7. The Significance of Attitude

When you are seeking additional people to serve as part of the church board, what aspect should receive most attention – skill, experience, character or attitude? Certainly Paul warns us not to ask a novice in the faith or someone who has not had experience in leading a family to fill this role. So experience is important. As well, Paul emphasizes specific elements of character that should be considered – gentleness, self-control, not a drunkard. Some skills are helpful, because Paul notes that the ability to teach is important for someone in such a leadership role.

But when all is said and done, probably attitude should hold first place. But having said that, we have to define what kind of attitude. I think the closest we come to defining the right attitude occurs in Philippians 2:1-5. Using Jesus as his example, Paul describes that kind of mindset or attitude that believers must exercise one to another. In this context he talks about love, humility and mutual submission (v. 4) and then illustrates this through the actions of the Messiah Jesus. Words like servant, humble, obedient define the attitude of Jesus in response to God’s will. Presumably, what is required for every believer must be exemplified in Christian leaders.

I think we find a similar clustering of attitudes in 1 Peter 5:1-5 – serving not lording, being examples, willingly involved. Then he says that every believer “must clothe himself in humility towards one another.”

What are the primary attitudes that will identify a believer whom the congregation can entrust with their spiritual leadership? Foundational is sacrificial love – for God and for others. Is this demonstrated consistently in the family, in the faith community, in dealings with non-believers? Humbleness comes a close second, i.e. discerning God’s view of him as a person, his giftedness, and his place in God’s program, and embracing this with joy, perseverance, and contentment. Thirdly, submission forms an essential ingredient – the ability to voluntarily rank oneself appropriately under God and in relationship to all others. For every person this will mean accountability to someone and leadership over another. Whatever the appropriate role, to accept it willingly and carry it forward in a loving, caring, serving manner will be the primary attitude to discern.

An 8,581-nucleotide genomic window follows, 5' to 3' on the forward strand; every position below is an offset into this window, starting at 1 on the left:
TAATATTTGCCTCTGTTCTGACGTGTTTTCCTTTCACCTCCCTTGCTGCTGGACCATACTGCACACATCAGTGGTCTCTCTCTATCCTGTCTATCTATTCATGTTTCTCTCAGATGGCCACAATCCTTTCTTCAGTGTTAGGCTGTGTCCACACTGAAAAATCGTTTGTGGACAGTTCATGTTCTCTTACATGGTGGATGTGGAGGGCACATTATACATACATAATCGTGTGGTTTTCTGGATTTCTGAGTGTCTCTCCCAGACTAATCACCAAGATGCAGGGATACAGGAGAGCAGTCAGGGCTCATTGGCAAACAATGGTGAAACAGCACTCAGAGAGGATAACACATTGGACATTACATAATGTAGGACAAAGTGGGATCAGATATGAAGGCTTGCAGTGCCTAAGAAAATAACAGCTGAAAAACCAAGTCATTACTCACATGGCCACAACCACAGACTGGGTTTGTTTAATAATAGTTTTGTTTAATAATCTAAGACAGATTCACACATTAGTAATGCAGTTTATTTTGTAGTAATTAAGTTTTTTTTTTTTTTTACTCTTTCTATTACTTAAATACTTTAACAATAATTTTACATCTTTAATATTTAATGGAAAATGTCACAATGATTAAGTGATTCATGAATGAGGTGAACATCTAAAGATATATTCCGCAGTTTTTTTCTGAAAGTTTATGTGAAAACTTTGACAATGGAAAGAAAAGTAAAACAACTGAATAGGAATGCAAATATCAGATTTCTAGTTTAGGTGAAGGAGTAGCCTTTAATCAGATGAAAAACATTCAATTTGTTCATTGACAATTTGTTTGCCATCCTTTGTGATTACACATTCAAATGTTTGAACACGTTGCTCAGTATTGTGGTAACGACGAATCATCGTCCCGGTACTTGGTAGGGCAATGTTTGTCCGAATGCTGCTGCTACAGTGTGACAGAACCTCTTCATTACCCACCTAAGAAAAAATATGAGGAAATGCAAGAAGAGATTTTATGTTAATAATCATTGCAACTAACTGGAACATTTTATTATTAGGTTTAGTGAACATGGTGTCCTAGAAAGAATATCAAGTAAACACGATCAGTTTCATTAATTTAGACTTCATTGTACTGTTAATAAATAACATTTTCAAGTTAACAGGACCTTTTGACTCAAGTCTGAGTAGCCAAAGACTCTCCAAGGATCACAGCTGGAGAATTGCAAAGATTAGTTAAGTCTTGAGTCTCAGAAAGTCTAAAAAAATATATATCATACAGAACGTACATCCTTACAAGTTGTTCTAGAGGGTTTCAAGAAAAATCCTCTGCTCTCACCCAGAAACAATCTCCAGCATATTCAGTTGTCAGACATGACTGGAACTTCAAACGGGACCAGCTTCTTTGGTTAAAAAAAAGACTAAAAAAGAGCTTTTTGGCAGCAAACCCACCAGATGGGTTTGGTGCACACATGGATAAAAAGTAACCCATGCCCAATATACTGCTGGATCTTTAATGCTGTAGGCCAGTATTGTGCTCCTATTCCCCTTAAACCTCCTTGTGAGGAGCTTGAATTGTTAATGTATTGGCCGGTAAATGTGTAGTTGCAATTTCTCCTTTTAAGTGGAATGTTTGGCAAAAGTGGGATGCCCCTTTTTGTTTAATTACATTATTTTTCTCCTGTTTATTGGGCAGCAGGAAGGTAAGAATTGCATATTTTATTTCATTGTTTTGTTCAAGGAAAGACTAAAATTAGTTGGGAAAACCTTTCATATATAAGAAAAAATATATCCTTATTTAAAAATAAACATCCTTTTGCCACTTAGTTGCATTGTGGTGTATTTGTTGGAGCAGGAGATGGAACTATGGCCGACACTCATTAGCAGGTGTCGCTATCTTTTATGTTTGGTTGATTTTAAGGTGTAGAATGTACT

When the nominating committee starts its annual work, perhaps there should be some discussion about the desired attitude towards God and people that potential nominees must have, would be good. Often a person’s skills or experience will bring them to the attention of the nominating committee. But before concluding that such a person is suitable, consider their willingness to serve, their humbleness, their submission. Are these attitudes evident and the norm for them? Care taken on such matters will be time well spent for the good of the congregation.

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